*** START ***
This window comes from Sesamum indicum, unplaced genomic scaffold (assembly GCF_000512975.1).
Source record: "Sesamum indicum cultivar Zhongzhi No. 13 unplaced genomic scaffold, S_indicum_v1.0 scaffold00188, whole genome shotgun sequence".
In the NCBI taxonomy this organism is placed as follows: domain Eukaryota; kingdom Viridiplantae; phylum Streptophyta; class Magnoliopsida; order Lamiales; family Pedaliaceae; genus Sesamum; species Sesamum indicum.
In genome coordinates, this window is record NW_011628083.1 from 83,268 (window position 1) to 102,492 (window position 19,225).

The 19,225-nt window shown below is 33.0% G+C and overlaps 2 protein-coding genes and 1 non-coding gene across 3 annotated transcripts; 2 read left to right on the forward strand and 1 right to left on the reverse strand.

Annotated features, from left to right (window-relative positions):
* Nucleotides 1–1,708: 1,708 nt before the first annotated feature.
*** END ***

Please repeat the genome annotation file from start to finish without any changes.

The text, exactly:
This window comes from Sesamum indicum, unplaced genomic scaffold (assembly GCF_000512975.1).
Source record: "Sesamum indicum cultivar Zhongzhi No. 13 unplaced genomic scaffold, S_indicum_v1.0 scaffold00188, whole genome shotgun sequence".
In the NCBI taxonomy this organism is placed as follows: domain Eukaryota; kingdom Viridiplantae; phylum Streptophyta; class Magnoliopsida; order Lamiales; family Pedaliaceae; genus Sesamum; species Sesamum indicum.
In genome coordinates, this window is record NW_011628083.1 from 83,268 (window position 1) to 102,492 (window position 19,225).

The 19,225-nt window shown below is 33.0% G+C and overlaps 2 protein-coding genes and 1 non-coding gene across 3 annotated transcripts; 2 read left to right on the forward strand and 1 right to left on the reverse strand.

Annotated features, from left to right (window-relative positions):
* Nucleotides 1–1,708: 1,708 nt before the first annotated feature.